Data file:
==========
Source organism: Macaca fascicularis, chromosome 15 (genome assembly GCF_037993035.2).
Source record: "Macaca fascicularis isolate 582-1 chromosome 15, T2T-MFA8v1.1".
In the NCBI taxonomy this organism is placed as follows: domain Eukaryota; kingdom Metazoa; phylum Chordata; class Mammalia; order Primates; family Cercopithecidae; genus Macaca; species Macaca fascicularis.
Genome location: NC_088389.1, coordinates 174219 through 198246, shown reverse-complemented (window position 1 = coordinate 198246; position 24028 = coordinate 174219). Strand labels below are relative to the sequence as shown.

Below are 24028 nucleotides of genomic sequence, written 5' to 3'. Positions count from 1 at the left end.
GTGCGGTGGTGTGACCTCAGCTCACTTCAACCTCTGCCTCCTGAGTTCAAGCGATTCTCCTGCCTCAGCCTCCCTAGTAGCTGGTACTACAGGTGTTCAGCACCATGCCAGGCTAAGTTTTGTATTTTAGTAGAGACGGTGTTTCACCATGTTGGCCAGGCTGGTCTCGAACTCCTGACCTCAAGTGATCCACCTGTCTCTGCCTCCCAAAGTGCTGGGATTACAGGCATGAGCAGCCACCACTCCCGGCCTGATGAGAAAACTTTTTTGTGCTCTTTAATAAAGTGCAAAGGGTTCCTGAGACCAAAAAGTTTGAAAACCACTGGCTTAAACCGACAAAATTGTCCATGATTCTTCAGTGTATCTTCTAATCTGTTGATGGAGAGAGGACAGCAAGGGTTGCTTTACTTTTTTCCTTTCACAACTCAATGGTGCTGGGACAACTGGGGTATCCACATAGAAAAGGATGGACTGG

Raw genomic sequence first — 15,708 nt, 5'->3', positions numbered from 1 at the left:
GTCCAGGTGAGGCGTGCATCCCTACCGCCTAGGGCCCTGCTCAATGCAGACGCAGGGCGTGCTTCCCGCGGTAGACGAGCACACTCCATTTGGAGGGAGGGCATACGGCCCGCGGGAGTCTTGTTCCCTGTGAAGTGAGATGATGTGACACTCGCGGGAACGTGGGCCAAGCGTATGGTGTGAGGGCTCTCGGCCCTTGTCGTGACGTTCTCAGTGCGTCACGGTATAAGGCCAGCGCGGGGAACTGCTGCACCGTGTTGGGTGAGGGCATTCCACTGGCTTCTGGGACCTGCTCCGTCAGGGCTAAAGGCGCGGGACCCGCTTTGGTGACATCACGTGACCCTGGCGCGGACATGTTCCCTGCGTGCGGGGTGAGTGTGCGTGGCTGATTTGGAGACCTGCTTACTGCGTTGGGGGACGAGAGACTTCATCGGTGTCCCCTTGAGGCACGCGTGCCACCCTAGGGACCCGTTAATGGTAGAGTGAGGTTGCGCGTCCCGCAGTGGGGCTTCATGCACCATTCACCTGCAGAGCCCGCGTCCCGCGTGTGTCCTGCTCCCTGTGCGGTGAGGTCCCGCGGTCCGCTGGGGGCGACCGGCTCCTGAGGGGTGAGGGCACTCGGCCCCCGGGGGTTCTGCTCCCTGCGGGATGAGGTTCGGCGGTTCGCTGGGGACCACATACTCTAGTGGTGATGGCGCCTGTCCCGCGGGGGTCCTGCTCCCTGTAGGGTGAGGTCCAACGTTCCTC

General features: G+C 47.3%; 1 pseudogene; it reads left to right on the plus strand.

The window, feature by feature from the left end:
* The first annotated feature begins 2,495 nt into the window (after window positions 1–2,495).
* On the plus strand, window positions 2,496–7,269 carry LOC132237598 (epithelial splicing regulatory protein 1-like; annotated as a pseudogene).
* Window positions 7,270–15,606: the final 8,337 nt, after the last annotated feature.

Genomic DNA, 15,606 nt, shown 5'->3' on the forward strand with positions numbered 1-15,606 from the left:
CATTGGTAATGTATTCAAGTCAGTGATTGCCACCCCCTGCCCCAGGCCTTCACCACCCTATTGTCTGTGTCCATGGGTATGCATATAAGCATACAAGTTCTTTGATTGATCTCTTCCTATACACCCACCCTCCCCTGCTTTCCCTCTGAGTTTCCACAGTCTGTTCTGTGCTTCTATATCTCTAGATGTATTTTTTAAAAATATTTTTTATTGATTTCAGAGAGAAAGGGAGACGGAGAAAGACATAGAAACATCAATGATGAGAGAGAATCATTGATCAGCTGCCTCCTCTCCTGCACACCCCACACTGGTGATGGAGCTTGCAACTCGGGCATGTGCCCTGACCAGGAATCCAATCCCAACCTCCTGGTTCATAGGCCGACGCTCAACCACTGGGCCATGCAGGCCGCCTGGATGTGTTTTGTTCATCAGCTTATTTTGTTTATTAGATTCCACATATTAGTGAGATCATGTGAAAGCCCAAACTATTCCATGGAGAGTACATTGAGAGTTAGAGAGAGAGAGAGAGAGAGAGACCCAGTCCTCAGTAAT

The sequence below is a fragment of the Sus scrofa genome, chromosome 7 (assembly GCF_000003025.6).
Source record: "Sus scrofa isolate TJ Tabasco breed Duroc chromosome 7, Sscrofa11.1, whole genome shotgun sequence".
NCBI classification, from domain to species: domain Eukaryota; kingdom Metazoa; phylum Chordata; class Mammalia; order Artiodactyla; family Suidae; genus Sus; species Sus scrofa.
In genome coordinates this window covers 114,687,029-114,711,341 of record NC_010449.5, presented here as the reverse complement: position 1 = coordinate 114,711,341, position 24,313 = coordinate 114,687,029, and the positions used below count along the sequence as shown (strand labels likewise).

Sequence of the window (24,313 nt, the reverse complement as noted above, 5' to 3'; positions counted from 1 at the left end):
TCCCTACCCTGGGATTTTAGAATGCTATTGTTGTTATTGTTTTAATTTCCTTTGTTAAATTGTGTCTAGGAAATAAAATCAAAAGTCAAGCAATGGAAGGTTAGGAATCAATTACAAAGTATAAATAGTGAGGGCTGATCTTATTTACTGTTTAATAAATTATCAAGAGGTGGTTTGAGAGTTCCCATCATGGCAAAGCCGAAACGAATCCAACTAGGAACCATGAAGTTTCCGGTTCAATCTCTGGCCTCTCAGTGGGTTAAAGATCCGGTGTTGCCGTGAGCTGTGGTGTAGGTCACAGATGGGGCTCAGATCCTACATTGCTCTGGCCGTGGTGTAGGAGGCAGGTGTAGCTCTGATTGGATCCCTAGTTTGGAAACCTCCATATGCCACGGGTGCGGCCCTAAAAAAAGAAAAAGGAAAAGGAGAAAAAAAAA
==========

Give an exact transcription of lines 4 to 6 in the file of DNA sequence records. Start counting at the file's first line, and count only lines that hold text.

Genome location: NC_088389.1, coordinates 174219 through 198246, shown reverse-complemented (window position 1 = coordinate 198246; position 24028 = coordinate 174219). Strand labels below are relative to the sequence as shown.

Below are 24028 nucleotides of genomic sequence, written 5' to 3'. Positions count from 1 at the left end.
GTGCGGTGGTGTGACCTCAGCTCACTTCAACCTCTGCCTCCTGAGTTCAAGCGATTCTCCTGCCTCAGCCTCCCTAGTAGCTGGTACTACAGGTGTTCAGCACCATGCCAGGCTAAGTTTTGTATTTTAGTAGAGACGGTGTTTCACCATGTTGGCCAGGCTGGTCTCGAACTCCTGACCTCAAGTGATCCACCTGTCTCTGCCTCCCAAAGTGCTGGGATTACAGGCATGAGCAGCCACCACTCCCGGCCTGATGAGAAAACTTTTTTGTGCTCTTTAATAAAGTGCAAAGGGTTCCTGAGACCAAAAAGTTTGAAAACCACTGGCTTAAACCGACAAAATTGTCCATGATTCTTCAGTGTATCTTCTAATCTGTTGATGGAGAGAGGACAGCAAGGGTTGCTTTACTTTTTTCCTTTCACAACTCAATGGTGCTGGGACAACTGGGGTATCCACATAGAAAAGGATGGACTGG